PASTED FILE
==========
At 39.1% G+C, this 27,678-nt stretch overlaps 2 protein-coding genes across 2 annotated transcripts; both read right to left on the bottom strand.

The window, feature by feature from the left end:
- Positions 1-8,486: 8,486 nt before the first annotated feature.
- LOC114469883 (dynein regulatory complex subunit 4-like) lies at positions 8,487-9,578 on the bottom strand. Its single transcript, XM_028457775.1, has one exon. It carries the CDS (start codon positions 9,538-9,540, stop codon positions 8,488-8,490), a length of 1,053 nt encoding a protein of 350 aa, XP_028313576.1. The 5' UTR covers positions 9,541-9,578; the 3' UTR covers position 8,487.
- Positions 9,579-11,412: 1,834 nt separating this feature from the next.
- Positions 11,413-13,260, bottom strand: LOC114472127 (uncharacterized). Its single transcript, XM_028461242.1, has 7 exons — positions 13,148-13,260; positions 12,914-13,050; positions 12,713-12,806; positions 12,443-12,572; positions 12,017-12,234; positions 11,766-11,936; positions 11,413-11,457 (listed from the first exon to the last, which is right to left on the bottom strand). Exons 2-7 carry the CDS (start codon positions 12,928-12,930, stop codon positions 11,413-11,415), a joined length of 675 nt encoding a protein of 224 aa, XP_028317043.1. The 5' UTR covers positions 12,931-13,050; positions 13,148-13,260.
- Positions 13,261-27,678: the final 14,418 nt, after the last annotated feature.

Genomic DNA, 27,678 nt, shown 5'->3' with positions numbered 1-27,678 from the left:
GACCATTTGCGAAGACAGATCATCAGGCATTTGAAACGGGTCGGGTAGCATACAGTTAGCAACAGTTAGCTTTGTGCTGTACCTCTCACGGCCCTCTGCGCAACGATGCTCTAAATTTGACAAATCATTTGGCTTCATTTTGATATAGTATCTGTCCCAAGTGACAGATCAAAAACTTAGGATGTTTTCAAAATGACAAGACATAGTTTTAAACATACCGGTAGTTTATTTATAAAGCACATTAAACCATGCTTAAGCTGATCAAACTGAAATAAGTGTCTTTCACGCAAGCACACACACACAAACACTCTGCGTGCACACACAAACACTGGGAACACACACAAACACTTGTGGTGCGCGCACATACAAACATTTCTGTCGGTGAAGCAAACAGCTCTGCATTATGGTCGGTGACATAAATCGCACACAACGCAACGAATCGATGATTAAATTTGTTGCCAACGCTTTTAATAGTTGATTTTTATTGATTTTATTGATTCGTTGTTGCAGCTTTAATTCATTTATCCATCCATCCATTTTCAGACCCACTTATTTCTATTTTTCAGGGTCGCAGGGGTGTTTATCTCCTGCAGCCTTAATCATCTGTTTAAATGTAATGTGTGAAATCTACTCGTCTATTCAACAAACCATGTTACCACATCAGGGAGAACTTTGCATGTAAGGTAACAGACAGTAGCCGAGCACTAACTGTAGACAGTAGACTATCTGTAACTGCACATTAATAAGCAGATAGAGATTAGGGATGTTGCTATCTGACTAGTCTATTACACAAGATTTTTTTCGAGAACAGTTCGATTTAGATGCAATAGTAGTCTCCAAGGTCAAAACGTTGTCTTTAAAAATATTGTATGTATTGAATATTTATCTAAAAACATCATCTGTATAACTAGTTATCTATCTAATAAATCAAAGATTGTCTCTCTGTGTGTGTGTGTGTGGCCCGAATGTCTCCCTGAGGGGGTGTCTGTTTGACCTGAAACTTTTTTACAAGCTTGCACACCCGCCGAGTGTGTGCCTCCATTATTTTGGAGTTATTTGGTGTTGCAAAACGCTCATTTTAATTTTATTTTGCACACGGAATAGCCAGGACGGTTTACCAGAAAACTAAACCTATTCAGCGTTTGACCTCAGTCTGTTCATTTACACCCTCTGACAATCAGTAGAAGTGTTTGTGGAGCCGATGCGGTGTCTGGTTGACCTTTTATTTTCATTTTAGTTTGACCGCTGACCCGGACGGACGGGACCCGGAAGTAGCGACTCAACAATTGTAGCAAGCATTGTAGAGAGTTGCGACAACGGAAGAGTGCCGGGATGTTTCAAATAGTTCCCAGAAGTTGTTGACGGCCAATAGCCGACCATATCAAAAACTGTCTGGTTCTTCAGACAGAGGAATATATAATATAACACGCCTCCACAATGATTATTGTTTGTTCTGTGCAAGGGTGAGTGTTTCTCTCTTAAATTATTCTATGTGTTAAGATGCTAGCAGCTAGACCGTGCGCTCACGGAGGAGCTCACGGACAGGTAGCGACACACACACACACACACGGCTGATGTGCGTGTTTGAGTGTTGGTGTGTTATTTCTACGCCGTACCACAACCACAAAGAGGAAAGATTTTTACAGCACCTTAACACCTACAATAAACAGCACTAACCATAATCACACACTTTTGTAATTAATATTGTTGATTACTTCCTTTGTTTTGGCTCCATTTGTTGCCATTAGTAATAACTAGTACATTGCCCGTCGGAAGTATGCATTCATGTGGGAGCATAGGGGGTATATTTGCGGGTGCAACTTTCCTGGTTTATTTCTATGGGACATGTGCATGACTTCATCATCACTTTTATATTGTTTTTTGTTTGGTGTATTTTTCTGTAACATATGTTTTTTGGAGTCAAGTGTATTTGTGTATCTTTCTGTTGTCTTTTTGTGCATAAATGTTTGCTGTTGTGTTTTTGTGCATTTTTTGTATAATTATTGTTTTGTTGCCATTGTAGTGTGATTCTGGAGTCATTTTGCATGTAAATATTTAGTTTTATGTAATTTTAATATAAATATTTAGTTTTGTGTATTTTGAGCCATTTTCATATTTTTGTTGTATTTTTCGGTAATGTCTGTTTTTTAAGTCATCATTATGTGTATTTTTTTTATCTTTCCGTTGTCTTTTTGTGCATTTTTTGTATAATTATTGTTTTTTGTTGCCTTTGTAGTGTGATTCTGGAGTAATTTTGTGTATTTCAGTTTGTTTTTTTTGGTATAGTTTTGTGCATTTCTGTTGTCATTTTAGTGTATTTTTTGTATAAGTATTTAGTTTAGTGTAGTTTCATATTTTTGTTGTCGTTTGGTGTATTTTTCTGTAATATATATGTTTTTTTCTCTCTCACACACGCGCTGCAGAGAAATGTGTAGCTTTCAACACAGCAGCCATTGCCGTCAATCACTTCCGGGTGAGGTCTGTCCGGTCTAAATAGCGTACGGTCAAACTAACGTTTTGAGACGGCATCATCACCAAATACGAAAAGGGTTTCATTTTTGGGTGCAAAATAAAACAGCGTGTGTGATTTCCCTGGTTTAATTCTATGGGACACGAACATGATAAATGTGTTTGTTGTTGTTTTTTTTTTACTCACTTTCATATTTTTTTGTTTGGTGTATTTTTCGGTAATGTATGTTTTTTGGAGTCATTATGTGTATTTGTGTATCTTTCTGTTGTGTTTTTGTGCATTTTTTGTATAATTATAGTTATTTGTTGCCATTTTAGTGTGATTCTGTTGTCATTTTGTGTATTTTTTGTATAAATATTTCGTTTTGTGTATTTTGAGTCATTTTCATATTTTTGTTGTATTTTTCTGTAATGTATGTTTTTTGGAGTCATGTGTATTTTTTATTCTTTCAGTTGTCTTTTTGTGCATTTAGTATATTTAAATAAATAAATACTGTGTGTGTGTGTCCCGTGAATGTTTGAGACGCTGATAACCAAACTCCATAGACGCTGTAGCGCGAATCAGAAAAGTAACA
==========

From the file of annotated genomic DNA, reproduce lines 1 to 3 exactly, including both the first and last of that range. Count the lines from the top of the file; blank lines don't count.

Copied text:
At 39.1% G+C, this 27,678-nt stretch overlaps 2 protein-coding genes across 2 annotated transcripts; both read right to left on the bottom strand.

The window, feature by feature from the left end:
- Positions 1-8,486: 8,486 nt before the first annotated feature.